Problems with the gallbladder are just one problem that may be in evidence when the thyroid is not performing normally. The symptoms you could experience may be wide-ranging and gallstones could be just one of those many unpleasant problems.
While gallbladder disease could be the result of simply leading a sedentary lifestyle with lots of fast food, it also could be caused by hypothyroidism, a condition that means that the thyroid is not producing enough of the right thyroid hormones. Since these hormones affect many of your bodily processes, an insufficient amount affects everything from digestion and bowel movements to the speed of your ability to process thoughts.
When the thyroid gland does not produce enough hormones (T4, which is later converted to T3, the active form), this causes the gallbladder to reduce its output, too. It slows down the flow of bile, causing poor metabolizing of fats with symptoms of gas, bloating, constipation, indigestion and even pain. This stagnation can also end up in the formation of gallstones. Since 20% of the T4 made is converted to T3 in the gut, inflammation in the gut can result in lower amounts of active T3 available for use by the body. Research shows that there is a relationship between low thyroid and gallstone formation, especially in males. (1.)
Gallbladder Pain and Its Causes
Gallstones can develop in different sizes and shapes, as well as in degrees of hardness. They are most often formed from cholesterol and bile. Oftentimes, they may not even be noticed because they do not always cause pain. At other times, even a small gallstone may cause a lot of pain.
Women will be the ones that most likely have hypothyroidism, although the ratio of women to men is about four to one, and it is most common in women between the ages of 35 to 60. The likelihood of gallstones increases with age. Even young children and teens, however, can develop problems with their thyroid.
Pain from a gallbladder attack can be extremely painful, making it difficult to walk upright, or do more than very lightly touch the spot over your gallbladder, which is right below your rib cage on the right side of your stomach. Only about a third of people with gallstones will ever have pain from them – most do not.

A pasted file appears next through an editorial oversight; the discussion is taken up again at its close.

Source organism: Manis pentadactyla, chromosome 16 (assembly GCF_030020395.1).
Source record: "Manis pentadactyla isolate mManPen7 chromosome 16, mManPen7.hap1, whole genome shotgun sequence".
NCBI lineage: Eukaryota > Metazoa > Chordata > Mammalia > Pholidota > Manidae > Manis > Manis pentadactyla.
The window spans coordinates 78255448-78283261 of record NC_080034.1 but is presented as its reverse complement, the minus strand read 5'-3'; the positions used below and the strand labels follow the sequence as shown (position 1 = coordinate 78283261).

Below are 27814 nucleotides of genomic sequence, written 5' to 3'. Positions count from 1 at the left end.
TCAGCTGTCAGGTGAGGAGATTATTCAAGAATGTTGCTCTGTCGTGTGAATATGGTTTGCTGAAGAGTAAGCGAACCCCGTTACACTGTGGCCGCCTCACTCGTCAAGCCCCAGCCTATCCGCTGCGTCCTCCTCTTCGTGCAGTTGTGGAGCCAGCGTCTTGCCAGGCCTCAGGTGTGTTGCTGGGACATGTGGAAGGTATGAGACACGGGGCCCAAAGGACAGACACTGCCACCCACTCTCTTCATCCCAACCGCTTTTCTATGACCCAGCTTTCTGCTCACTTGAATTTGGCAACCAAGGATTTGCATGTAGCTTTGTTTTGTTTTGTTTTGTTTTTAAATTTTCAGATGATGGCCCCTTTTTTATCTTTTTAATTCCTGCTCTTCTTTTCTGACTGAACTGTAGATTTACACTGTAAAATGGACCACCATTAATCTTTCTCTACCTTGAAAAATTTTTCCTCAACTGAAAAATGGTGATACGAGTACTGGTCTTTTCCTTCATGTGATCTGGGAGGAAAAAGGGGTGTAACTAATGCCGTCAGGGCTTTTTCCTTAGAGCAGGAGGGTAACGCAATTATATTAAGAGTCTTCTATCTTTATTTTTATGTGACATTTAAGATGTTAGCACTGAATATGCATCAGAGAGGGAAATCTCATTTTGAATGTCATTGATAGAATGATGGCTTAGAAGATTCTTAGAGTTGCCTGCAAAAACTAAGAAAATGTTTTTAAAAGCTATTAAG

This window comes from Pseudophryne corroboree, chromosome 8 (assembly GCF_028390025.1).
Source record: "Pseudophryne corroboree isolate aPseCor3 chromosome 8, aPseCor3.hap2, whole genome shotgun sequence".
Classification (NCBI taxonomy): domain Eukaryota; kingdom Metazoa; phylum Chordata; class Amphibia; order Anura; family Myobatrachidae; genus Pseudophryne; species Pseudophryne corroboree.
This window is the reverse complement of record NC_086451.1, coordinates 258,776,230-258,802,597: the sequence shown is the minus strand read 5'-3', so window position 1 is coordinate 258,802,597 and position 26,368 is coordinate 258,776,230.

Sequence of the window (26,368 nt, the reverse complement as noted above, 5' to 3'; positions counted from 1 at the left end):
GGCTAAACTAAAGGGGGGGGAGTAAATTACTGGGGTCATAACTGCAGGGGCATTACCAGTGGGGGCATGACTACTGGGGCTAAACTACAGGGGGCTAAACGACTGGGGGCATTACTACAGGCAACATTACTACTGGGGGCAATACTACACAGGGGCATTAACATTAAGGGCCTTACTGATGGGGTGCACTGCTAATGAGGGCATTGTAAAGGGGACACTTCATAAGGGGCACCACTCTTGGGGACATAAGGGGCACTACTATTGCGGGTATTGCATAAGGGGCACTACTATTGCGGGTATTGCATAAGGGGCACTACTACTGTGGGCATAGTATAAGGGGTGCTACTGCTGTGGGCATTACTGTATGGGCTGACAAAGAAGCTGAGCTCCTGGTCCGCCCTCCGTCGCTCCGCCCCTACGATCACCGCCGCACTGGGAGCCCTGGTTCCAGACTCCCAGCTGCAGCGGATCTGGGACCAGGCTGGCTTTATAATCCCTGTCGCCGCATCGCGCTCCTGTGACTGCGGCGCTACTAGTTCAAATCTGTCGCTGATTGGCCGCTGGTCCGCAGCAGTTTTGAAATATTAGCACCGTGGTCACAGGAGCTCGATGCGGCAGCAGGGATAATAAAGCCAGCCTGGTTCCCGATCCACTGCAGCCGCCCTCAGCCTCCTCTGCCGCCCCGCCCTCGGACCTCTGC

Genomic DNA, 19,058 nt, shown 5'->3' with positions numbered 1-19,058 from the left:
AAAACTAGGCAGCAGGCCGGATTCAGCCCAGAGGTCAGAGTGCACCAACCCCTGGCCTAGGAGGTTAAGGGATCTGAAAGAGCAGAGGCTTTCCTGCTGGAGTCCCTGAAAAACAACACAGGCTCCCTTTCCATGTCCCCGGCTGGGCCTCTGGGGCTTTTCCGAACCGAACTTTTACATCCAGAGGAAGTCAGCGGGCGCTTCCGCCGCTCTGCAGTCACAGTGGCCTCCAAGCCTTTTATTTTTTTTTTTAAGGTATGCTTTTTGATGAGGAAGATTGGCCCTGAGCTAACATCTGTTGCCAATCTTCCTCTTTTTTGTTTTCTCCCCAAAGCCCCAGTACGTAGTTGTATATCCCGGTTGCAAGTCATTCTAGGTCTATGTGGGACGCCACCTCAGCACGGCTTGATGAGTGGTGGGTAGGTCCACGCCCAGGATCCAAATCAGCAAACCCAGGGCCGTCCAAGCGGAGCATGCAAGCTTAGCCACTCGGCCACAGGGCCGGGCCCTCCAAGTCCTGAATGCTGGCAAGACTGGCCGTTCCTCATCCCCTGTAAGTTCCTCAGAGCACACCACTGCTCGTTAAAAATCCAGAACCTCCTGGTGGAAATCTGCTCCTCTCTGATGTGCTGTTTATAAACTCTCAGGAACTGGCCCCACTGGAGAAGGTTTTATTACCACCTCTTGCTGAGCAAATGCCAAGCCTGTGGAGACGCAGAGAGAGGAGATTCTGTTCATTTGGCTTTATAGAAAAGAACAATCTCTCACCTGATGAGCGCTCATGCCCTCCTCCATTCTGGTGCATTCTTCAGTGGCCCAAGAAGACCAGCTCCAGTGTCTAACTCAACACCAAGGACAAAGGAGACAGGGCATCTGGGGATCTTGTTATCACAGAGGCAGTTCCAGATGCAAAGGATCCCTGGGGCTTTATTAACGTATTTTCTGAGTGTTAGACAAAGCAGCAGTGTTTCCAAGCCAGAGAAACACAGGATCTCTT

Your thyroid gland provides regulation for many different bodily functions. This is why there can be such a wide range of symptoms when hypothyroidism is present. Some of the symptoms that may be experienced include:
- Foggy brain
- Loss of memory
- Chronic fatigue
- Hair thinning/loss
- Weight gain and difficulty losing weight
- Dry skin
- Low body temperature and intolerance to cold
- Morning headaches that wear off later in the day
- Gallbladder problems including gallstones and delayed emptying
The thyroid, when functioning properly, will help to reduce and possibly even eliminate many health problems. If you have a problem with gallstones, or gallbladder disease, you may want to have your thyroid checked. Sometimes even receiving a negative result from a blood test can be misleading. The test for Hashimoto’s Thyroid Disease, for example, can give a false negative three times before coming back positive.
Gallstone problems can often be helped with natural solutions, and you can find the pain relief you need. Even if a diagnosis has so far eluded the medical professionals, you can still find the relief you need from foods that are all around you.
1. Henry Völzke, Daniel M Robinson, Ulrich John, Association between thyroid function and gallstone disease, World J Gastroenterol